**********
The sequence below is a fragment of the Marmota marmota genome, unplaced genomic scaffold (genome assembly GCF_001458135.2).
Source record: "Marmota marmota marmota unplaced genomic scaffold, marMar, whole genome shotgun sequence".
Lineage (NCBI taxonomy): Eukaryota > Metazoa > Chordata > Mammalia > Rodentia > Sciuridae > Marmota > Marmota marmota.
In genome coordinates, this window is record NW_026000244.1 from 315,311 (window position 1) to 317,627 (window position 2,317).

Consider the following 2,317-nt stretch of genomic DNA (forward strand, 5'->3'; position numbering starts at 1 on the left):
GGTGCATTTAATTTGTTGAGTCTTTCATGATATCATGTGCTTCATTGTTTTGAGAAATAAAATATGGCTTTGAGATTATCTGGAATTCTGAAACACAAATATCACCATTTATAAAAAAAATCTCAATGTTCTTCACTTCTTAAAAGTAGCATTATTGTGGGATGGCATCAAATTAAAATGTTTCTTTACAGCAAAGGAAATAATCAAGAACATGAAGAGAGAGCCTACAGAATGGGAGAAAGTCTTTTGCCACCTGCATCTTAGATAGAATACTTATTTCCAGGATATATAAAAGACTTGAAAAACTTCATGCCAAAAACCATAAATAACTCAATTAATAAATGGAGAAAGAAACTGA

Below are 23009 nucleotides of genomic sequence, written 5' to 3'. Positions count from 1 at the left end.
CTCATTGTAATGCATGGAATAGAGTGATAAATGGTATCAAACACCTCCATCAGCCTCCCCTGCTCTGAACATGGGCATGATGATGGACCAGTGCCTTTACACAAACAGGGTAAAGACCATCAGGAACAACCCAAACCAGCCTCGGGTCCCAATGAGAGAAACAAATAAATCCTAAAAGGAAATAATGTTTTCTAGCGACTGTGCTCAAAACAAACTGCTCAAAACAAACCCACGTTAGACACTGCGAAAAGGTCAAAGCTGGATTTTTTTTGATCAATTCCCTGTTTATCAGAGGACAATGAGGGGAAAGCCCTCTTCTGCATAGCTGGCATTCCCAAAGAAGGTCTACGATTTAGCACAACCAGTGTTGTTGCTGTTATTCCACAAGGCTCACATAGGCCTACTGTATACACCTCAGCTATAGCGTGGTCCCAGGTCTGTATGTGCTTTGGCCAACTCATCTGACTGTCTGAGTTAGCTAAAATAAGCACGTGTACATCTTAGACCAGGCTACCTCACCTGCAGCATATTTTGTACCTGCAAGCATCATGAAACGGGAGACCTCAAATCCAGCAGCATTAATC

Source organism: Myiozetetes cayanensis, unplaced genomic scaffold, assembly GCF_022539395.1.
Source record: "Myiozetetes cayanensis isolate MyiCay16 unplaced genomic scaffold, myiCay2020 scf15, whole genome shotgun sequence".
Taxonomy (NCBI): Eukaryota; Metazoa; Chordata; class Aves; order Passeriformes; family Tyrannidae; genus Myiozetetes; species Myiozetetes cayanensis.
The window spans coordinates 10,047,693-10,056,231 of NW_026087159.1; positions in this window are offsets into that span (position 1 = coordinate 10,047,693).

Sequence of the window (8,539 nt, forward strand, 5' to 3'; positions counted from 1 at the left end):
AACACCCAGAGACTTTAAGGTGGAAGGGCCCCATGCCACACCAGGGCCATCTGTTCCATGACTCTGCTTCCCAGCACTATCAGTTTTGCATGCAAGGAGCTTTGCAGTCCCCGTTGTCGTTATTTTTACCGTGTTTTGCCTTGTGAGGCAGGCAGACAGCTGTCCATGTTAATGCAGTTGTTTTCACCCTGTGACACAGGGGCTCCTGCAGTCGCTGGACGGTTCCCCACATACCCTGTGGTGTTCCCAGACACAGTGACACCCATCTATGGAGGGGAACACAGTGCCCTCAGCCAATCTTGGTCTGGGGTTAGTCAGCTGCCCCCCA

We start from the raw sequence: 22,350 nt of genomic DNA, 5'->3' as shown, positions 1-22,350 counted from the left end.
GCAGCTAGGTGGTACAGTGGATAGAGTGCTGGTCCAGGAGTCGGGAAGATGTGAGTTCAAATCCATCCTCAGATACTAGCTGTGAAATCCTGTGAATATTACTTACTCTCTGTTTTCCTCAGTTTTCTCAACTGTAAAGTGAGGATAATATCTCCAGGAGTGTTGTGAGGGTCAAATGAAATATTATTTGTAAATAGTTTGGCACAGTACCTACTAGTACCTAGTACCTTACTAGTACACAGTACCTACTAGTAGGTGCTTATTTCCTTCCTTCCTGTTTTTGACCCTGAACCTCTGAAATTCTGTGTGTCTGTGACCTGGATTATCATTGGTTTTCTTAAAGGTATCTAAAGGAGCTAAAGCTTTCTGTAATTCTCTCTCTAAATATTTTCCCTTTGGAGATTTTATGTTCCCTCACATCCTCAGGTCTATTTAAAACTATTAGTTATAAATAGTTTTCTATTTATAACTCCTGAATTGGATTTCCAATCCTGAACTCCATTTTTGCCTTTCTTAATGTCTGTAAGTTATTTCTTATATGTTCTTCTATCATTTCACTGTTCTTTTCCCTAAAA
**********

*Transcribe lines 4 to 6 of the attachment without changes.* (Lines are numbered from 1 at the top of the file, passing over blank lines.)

In genome coordinates, this window is record NW_026000244.1 from 315,311 (window position 1) to 317,627 (window position 2,317).

Consider the following 2,317-nt stretch of genomic DNA (forward strand, 5'->3'; position numbering starts at 1 on the left):
GGTGCATTTAATTTGTTGAGTCTTTCATGATATCATGTGCTTCATTGTTTTGAGAAATAAAATATGGCTTTGAGATTATCTGGAATTCTGAAACACAAATATCACCATTTATAAAAAAAATCTCAATGTTCTTCACTTCTTAAAAGTAGCATTATTGTGGGATGGCATCAAATTAAAATGTTTCTTTACAGCAAAGGAAATAATCAAGAACATGAAGAGAGAGCCTACAGAATGGGAGAAAGTCTTTTGCCACCTGCATCTTAGATAGAATACTTATTTCCAGGATATATAAAAGACTTGAAAAACTTCATGCCAAAAACCATAAATAACTCAATTAATAAATGGAGAAAGAAACTGA